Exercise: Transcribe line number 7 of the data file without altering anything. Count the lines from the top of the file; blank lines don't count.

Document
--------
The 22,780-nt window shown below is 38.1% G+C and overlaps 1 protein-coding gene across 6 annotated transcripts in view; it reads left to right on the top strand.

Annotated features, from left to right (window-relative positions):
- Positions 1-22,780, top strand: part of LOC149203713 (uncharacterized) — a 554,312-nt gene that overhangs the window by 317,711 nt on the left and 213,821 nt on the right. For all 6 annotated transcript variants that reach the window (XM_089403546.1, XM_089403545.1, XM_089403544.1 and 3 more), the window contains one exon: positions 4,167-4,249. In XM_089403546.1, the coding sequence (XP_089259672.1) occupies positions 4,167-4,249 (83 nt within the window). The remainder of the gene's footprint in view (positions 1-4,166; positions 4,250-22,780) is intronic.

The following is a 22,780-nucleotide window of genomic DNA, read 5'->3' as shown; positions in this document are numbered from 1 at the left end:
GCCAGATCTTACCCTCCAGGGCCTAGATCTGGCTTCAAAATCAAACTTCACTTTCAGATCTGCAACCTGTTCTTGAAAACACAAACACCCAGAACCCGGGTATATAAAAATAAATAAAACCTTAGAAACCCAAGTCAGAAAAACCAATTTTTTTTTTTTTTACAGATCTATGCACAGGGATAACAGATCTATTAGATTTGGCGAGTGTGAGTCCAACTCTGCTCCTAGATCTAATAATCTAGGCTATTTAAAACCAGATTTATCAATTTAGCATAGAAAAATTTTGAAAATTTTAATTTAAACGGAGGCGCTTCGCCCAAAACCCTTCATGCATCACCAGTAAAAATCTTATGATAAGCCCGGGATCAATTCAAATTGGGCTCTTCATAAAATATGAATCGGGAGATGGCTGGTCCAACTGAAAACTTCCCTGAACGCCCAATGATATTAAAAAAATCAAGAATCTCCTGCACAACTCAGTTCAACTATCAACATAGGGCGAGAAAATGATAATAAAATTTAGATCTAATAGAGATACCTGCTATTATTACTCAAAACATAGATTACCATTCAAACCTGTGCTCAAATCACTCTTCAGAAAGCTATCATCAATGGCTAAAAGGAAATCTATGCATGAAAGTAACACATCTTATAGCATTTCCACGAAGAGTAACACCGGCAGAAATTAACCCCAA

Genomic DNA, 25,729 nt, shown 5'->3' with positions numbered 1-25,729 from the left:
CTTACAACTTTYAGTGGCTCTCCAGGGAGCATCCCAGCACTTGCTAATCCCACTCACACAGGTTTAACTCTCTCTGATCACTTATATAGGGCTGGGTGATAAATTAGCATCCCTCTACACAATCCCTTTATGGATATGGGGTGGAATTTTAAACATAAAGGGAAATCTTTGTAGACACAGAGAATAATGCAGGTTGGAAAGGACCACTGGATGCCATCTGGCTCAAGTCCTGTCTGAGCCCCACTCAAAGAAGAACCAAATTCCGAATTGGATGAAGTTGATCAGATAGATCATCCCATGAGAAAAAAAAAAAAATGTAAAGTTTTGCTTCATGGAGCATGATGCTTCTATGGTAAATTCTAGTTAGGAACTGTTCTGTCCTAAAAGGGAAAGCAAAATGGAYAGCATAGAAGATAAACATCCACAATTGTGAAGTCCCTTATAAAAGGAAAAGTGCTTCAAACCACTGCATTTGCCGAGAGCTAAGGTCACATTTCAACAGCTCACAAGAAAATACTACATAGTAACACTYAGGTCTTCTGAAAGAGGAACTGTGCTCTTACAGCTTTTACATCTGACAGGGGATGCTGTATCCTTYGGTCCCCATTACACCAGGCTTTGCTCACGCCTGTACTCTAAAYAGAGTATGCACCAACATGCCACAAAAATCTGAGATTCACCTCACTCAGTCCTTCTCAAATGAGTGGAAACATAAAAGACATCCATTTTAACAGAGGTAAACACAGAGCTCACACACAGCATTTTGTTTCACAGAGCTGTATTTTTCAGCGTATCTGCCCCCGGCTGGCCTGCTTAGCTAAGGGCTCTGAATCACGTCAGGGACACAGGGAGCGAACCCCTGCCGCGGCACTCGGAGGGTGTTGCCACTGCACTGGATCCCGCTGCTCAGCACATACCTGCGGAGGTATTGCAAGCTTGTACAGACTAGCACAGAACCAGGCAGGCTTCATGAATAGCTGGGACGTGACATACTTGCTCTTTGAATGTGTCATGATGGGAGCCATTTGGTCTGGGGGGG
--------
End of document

CTTACAACTTTYAGTGGCTCTCCAGGGAGCATCCCAGCACTTGCTAATCCCACTCACACAGGTTTAACTCTCTCTGATCACTTATATAGGGCTGGGTGATAAATTAGCATCCCTCTACACAATCCCTTTATGGATATGGGGTGGAATTTTAAACATAAAGGGAAATCTTTGTAGACACAGAGAATAATGCAGGTTGGAAAGGACCACTGGATGCCATCTGGCTCAAGTCCTGTCTGAGCCCCACTCAAAGAAGAACCAAATTCCGAATTGGATGAAGTTGATCAGATAGATCATCCCATGAGAAAAAAAAAAAAATGTAAAGTTTTGCTTCATGGAGCATGATGCTTCTATGGTAAATTCTAGTTAGGAACTGTTCTGTCCTAAAAGGGAAAGCAAAATGGAYAGCATAGAAGATAAACATCCACAATTGTGAAGTCCCTTATAAAAGGAAAAGTGCTTCAAACCACTGCATTTGCCGAGAGCTAAGGTCACATTTCAACAGCTCACAAGAAAATACTACATAGTAACACTYAGGTCTTCTGAAAGAGGAACTGTGCTCTTACAGCTTTTACATCTGACAGGGGATGCTGTATCCTTYGGTCCCCATTACACCAGGCTTTGCTCACGCCTGTACTCTAAAYAGAGTATGCACCAACATGCCACAAAAATCTGAGATTCACCTCACTCAGTCCTTCTCAAATGAGTGGAAACATAAAAGACATCCATTTTAACAGAGGTAAACACAGAGCTCACACACAGCATTTTGTTTCACAGAGCTGTATTTTTCAGCGTATCTGCCCCCGGCTGGCCTGCTTAGCTAAGGGCTCTGAATCACGTCAGGGACACAGGGAGCGAACCCCTGCCGCGGCACTCGGAGGGTGTTGCCACTGCACTGGATCCCGCTGCTCAGCACATACCTGCGGAGGTATTGCAAGCTTGTACAGACTAGCACAGAACCAGGCAGGCTTCATGAATAGCTGGGACGTGACATACTTGCTCTTTGAATGTGTCATGATGGGAGCCATTTGGTCTGGGGGGG